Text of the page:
Equation 1 is the well-known noise figure cascade formula, which shows that, at the relatively early stages, the mismatch coefficient a will degrade the cascaded noise figure. A simple derivation of this equation is provided in Appendix A . The IC input RF impedance is usually a few kilohms for the differential pair. To reduce the Q of the matching circuit and to have better linearity, a parallel resistor of a few hundred ohms is added. In the receiver chain, the matching occurs between the output of the previous stage (usually filter or mixer) and the IC input impedance with a parallel resistor. For measurement, it is matched to a 50 Ω single-ended terminal. The conjugate matching implies that the power at the IC input is equal to the power at the 50 Ω test input port, whereas the voltage has been transformed between these two reference planes.
On the other hand, when the IC is used in the receiver, its output needs to be severely mismatched to save current for the larger signal and to reduce the absolute noise level in order to increase the signal-to-noise ratio. However, according to Equation 1, with the high gain product of the previous stages, the noise figure contribution of that stage is relatively small even with very small mismatch coefficients. This is why the receiver cascade noise figure and sensitivity calculation is usually only done for the parts before the mismatch begins. The excess noise of mixed-signal circuits and the digital signal processing circuits following the demodulator is usually low enough to be neglected in the process of cacading noise figures. For a certain input Si /Ni at the receiver antenna port, the input noise from the transmitter is usually required to be much lower (at least 10 dB) than the thermal noise level (-174 dBm/Hz) when the input signal level is approaching the sensitivity limit. For a certain NF of the receiver, the output S0 /N0 at the demodulator IQ ports is equal to (Si /Ni ) • (1/NF), where at worst case the Si is at sensitivity level and the Ni is at -174 dBm/Hz • BW (bandwidth). The output S0 /N0 should meet the required symbol C/I.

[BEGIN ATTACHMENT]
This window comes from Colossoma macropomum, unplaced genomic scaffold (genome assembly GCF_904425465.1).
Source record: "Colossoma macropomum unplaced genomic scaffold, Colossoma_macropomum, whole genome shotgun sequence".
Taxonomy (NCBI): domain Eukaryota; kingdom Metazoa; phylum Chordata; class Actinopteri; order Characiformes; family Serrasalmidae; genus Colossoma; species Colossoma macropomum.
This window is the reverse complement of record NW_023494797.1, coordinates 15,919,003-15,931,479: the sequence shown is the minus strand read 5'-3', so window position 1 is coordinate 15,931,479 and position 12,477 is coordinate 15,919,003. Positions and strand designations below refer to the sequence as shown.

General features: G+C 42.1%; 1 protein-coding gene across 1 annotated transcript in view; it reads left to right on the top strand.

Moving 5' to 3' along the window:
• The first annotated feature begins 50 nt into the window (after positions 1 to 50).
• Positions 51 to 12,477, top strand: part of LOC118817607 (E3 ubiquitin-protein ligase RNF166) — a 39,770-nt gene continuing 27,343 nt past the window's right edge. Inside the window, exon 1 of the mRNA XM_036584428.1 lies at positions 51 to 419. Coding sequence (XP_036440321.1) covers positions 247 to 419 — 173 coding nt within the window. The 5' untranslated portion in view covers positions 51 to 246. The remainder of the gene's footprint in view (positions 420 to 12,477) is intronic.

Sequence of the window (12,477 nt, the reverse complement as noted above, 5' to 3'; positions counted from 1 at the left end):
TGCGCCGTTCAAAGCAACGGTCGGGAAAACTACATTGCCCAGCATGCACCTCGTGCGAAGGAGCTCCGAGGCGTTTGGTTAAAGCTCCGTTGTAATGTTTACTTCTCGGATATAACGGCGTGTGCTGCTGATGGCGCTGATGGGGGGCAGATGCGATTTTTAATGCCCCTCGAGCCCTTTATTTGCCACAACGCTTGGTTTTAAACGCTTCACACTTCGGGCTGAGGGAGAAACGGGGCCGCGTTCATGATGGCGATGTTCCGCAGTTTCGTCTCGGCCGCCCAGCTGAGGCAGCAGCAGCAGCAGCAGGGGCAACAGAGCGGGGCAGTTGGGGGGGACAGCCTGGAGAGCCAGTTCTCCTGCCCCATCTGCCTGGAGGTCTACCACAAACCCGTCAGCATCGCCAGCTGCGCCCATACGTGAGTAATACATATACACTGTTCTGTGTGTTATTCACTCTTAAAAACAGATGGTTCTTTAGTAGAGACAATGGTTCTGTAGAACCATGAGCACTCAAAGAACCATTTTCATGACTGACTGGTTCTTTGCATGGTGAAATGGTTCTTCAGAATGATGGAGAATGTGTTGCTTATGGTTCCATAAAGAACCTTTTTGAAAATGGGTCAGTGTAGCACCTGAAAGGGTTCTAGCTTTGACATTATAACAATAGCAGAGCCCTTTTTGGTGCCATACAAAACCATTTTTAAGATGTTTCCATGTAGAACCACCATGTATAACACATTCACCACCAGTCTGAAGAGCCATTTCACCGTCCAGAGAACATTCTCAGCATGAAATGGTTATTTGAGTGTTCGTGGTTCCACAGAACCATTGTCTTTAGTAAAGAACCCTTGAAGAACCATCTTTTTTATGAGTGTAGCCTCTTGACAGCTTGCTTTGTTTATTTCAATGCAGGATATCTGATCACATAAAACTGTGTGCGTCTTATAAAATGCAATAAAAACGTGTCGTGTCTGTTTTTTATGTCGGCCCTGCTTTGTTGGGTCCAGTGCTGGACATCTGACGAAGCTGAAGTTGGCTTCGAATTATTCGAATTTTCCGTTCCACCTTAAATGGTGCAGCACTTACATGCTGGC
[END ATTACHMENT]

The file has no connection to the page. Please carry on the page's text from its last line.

The IC output RF impedance is typically a few hundred ohms, and the load has a high impedance of a few tens of kilohms. The voltage gain (Gv ) of the IC demodulator is specified by the IC manufacturer for certain load conditions. However, a more useful specification for the receiver system analysis is the demodulator power gain for a matched load. There are two reasons for this. First, in the receiver system analysis, it is easy to assume a matched case for each stage when performing power gain, noise and intermodulation distortion (IMD) products cascades. To obtain a mismatched load, use the matched power gain of the demodulator and multiply it by a mismatch coefficient.
Second, it is not necessary to redo the measurement when different loads are used. If the output RF impedance of the demodulator is known, simply apply a different mismatch coefficient to calculate the voltage and power delivered to a different load.